As initially described, bradycardia-tachycardia (brady-tachy) syndrome was used to describe the occurrence of atrial tachycardia in patients with resting sinus bradycardia. More recently, pediatric cardiologists have used this term to describe electrocardiographic abnormalities in patients who have had extensive atrial surgery to repair structural congenital cardiac defects. Although not all of these patients are symptomatic, many have bradycardia; in some, tachycardia also occurs. It is thought that these electrophysiologic abnormalities are related to extensive scarring of the atrium, which results in areas of abnormal conduction. These areas of conduction delay permit reentry to occur, thereby establishing sustained tachycardia. Treatment of these rhythm abnormalities is difficult. Acute management of an episode of atrial tachycardia is best accomplished with transvenous or transesophageal atrial pacing or cardioversion. Prophylaxis against tachycardia recurrence with antiarrhythmic drug exacerbates abnormalities of sinus rate. Therefore, management of atrial tachycardia with antitachycardia pacemaker therapy is an attractive option, because it also provides backup bradycardia pacing should antiarrhythmic drug therapy be necessary. Many patients may be managed with antitachycardia pacing alone, but others may have multiple types of atrial tachycardias or potentially life-threatening atrioventricular conduction during an atrial tachycardia, and so be considered for pharmacologic or ablative therapy. The role of brady-tachy syndrome in sudden death in these surgical patients has not yet been determined.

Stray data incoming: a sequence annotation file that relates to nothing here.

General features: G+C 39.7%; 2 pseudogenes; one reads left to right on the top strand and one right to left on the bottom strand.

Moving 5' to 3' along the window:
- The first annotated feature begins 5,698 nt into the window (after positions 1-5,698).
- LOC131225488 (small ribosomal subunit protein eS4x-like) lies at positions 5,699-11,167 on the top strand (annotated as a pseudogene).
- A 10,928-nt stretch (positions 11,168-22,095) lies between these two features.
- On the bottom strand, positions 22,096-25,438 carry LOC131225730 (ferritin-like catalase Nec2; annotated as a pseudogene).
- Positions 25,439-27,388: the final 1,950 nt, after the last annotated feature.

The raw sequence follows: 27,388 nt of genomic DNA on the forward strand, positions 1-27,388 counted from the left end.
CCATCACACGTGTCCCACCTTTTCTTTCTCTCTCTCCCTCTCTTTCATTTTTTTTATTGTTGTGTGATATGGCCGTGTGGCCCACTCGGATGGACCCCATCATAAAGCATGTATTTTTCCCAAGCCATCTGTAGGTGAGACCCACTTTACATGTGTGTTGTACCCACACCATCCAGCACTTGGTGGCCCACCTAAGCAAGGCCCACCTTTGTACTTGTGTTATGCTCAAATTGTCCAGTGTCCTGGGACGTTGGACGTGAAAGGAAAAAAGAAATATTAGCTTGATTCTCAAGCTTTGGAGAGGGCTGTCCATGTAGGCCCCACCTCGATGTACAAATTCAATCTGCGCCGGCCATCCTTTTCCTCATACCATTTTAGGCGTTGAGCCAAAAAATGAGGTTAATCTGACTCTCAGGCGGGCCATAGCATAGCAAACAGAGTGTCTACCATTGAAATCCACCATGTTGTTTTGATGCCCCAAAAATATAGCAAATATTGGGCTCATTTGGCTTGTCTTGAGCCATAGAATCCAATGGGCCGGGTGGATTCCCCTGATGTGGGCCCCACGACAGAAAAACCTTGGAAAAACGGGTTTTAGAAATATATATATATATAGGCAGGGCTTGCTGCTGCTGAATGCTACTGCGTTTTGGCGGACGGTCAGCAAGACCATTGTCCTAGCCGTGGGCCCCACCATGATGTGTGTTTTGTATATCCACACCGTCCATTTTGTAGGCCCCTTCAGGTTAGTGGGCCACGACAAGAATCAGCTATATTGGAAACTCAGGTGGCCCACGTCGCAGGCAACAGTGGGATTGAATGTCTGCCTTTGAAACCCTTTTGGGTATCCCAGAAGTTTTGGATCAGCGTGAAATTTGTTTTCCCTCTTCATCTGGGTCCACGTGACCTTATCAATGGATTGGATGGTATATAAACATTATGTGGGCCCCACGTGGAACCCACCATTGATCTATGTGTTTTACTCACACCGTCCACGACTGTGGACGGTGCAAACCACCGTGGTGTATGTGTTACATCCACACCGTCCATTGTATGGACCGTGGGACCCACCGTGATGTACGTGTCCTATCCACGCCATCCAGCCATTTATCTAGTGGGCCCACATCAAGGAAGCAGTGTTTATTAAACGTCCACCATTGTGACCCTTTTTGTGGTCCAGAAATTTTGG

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- antitachycardia pacing
- atrial baffle surgery
- brady-tachy syndrome
- d-trans-position of the great vessels
- sick sinus syndrome